If you’re in the process of Buying A Business, or still considering buying a business, there are a number of questions you’ll need to ask the seller. It’s not a small decision to make, so it’s important that you gather as much information as possible to make the right choice going forward. After all, this is all part of your legal due diligence.
Perhaps you chose to purchase a business because it’s easier to hit the ground running – after all, most things are already set up for you. However, it’s not that simple. Consider the following:
- What happens to the existing employees?
- What if their suppliers don’t want to work with me?
- Is this the right market for me to go into?
- What if the business isn’t doing so well? What does this mean when I become the new owner?
While buying a business is an exciting step to take, it’s important not to ignore the red flags that could come up early in the purchasing process. Don’t worry – we’ve compiled a list of 15 questions you might want to ask the seller before you finalise anything.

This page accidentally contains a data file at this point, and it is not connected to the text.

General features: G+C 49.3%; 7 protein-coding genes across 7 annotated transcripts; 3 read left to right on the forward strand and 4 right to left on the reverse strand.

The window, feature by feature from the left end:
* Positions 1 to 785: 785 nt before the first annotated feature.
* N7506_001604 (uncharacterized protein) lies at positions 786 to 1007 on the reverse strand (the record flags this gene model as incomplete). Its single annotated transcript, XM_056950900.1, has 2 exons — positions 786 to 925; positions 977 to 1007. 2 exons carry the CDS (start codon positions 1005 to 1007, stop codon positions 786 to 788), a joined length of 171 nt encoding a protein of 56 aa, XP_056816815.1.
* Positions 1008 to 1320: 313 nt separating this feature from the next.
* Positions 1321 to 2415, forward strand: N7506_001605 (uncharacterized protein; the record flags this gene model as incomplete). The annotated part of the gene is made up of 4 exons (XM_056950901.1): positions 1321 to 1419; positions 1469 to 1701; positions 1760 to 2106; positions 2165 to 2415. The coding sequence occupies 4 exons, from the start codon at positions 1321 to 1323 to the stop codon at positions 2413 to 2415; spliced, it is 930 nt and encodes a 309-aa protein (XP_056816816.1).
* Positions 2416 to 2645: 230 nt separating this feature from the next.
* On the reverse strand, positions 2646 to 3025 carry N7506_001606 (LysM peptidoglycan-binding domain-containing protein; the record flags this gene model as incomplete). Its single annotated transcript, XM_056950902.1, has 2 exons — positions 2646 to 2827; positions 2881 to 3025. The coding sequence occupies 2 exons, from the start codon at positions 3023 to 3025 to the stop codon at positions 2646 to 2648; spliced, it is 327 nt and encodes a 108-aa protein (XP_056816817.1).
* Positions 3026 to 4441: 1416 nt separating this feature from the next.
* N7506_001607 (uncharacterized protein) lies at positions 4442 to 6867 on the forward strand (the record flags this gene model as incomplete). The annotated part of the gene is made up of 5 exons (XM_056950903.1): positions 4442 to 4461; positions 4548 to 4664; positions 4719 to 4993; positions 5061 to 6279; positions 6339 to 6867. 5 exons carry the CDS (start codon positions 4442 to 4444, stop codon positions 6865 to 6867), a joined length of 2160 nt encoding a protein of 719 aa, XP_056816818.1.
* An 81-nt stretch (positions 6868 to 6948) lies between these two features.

This way, you can ensure your investment is worth it!
1. Why Are You Selling The Business?
This might seem like an obvious question to ask, but don’t underestimate how much it can reveal. The seller could be selling for many reasons, and in some cases, it can imply that the business isn’t doing so well.
For example, if the seller is selling the business simply because they want to retire, this may not raise any red flags as a buyer. If there aren’t any other reasons causing the business to be unappealing or unprofitable, you’re likely in a good position to start a successful business journey.
Say a business is being sold at a lower price because it wasn’t doing well. You think you could buy and change up a few things to make it better.
However, you may still want to reconsider as there may be other factors influencing business performance. Was business bad because of a marketing failure? Or is it a bad reputation they picked up? Or a less than ideal location? It can be quite difficult to improve business performance if it started on shaky grounds.